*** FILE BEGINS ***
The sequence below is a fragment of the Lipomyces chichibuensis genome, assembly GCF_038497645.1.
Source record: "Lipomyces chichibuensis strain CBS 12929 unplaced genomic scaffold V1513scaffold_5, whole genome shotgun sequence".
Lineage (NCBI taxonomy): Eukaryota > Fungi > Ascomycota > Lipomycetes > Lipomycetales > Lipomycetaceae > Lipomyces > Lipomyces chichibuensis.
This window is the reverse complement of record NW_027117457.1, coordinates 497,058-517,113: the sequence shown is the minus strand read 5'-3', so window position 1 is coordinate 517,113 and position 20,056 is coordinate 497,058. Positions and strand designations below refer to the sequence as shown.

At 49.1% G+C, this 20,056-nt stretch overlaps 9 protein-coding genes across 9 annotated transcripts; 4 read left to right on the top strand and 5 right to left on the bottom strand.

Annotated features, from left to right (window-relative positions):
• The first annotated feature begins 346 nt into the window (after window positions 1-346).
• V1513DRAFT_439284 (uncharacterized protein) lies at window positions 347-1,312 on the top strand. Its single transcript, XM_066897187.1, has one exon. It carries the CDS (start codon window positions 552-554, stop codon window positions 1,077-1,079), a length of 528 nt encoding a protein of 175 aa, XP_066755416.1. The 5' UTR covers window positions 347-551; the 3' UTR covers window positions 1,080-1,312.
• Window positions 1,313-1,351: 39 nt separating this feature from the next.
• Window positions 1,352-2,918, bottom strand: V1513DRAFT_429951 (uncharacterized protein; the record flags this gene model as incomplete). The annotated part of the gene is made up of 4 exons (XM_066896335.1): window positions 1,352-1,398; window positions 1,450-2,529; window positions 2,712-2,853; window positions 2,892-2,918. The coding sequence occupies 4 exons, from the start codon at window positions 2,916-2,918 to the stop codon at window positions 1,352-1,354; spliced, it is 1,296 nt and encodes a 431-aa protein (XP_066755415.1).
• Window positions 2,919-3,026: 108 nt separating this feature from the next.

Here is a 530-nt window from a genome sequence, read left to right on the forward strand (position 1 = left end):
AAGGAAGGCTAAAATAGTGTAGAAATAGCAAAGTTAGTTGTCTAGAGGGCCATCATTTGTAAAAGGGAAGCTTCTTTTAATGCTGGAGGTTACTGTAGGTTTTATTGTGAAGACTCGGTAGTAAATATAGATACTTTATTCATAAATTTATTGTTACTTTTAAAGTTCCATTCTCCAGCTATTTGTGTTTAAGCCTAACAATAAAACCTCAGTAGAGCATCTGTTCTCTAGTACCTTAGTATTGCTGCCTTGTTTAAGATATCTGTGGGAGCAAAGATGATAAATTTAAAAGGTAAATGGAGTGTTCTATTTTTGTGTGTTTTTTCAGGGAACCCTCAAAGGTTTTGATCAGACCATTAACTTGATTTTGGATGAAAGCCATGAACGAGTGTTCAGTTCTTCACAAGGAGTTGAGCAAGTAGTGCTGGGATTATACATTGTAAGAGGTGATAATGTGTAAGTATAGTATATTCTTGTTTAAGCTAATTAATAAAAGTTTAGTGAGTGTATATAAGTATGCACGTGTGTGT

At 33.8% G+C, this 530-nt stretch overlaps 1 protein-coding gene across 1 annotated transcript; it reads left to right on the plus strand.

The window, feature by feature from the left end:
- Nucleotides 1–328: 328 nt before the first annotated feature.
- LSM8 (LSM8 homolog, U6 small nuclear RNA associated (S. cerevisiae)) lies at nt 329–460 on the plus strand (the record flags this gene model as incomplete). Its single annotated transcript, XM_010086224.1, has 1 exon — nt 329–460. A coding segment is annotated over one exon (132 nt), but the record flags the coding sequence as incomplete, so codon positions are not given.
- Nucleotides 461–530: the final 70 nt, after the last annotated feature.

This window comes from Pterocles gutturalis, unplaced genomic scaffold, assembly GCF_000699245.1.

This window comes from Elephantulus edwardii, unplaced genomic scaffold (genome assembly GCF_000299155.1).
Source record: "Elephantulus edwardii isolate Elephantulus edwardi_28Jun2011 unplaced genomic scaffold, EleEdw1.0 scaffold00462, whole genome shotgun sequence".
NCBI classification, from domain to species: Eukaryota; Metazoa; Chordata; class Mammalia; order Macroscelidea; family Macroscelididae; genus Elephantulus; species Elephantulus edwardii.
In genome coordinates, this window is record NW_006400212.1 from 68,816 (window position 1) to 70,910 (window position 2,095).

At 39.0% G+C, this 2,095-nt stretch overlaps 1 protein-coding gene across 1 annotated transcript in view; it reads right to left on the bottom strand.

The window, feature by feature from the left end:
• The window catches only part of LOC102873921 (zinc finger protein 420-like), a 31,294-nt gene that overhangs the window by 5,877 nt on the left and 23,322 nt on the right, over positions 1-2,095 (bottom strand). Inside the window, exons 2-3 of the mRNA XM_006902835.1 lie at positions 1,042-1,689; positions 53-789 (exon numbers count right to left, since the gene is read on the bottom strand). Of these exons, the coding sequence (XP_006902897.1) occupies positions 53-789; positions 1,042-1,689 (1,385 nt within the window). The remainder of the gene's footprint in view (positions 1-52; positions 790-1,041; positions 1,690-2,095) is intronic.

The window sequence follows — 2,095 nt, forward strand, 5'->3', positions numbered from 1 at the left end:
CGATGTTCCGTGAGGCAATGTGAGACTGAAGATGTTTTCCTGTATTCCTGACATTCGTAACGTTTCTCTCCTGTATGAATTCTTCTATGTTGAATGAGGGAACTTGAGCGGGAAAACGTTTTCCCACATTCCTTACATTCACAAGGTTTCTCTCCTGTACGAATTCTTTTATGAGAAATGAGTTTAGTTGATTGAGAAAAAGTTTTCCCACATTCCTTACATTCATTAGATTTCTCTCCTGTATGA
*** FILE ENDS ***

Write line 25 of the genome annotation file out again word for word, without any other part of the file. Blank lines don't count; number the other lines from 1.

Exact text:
The window, feature by feature from the left end: